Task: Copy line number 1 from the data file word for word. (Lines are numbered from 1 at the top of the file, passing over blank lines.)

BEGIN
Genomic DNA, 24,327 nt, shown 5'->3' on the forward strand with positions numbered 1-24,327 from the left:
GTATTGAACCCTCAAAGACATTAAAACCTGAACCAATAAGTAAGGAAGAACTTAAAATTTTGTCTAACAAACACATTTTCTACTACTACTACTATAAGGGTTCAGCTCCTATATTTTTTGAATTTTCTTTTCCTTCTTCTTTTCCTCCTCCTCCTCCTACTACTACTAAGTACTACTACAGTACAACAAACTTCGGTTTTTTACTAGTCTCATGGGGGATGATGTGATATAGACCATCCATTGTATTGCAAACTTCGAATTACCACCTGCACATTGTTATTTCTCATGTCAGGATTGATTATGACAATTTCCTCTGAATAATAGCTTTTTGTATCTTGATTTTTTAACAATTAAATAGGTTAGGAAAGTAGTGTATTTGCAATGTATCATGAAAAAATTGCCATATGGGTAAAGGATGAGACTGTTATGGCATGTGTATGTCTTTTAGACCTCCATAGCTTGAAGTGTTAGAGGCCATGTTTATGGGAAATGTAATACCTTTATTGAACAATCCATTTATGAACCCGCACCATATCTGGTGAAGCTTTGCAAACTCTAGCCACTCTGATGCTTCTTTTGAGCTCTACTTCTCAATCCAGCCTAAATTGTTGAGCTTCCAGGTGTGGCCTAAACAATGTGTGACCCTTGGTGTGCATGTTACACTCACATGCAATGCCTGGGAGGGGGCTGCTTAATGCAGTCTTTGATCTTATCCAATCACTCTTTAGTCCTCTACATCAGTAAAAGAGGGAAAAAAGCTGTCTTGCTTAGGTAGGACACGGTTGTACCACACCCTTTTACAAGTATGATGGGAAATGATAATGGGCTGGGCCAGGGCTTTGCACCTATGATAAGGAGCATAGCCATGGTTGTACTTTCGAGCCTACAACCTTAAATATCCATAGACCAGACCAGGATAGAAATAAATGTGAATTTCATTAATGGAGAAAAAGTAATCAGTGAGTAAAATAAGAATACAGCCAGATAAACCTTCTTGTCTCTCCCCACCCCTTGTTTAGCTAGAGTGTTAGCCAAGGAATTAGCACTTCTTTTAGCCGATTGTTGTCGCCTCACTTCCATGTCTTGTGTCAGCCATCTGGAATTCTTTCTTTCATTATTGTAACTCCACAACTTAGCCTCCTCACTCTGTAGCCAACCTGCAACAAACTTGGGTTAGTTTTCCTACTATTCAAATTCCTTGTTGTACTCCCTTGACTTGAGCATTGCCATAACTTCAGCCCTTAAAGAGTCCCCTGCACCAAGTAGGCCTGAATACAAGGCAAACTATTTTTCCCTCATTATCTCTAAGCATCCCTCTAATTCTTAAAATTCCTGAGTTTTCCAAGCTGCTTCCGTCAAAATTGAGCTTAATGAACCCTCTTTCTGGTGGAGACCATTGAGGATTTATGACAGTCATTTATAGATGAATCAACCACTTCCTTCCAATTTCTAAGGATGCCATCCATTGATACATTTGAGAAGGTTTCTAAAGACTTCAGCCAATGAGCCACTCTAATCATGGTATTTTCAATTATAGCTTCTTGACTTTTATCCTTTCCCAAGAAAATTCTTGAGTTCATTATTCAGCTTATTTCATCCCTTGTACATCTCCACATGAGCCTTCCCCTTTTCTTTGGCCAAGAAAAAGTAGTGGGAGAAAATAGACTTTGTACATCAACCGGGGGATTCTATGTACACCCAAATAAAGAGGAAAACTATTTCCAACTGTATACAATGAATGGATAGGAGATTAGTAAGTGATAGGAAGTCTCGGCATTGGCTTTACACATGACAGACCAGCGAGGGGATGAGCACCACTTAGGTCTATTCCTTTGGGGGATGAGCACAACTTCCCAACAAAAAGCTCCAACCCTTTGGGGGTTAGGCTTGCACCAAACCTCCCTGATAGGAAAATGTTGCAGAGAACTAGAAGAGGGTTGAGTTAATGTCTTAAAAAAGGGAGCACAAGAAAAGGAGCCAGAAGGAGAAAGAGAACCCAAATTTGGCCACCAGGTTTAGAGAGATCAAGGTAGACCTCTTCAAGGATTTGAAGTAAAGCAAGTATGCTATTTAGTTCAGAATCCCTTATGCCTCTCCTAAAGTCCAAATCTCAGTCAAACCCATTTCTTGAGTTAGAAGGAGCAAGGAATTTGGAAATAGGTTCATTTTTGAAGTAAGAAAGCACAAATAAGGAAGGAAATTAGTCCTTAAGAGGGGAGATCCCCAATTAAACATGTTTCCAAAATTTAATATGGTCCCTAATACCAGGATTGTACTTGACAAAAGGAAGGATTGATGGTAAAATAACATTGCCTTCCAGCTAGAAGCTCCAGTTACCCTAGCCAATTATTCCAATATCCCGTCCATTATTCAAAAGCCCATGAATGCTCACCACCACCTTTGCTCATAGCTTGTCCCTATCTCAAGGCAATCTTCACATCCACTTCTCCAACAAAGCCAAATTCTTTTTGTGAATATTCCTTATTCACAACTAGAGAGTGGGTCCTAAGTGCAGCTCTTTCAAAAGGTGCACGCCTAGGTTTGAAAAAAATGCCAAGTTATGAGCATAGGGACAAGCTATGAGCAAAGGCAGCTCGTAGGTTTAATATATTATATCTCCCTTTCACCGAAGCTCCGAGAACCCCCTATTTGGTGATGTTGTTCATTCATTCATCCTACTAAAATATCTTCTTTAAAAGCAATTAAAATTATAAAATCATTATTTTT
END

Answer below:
Genomic DNA, 24,327 nt, shown 5'->3' on the forward strand with positions numbered 1-24,327 from the left: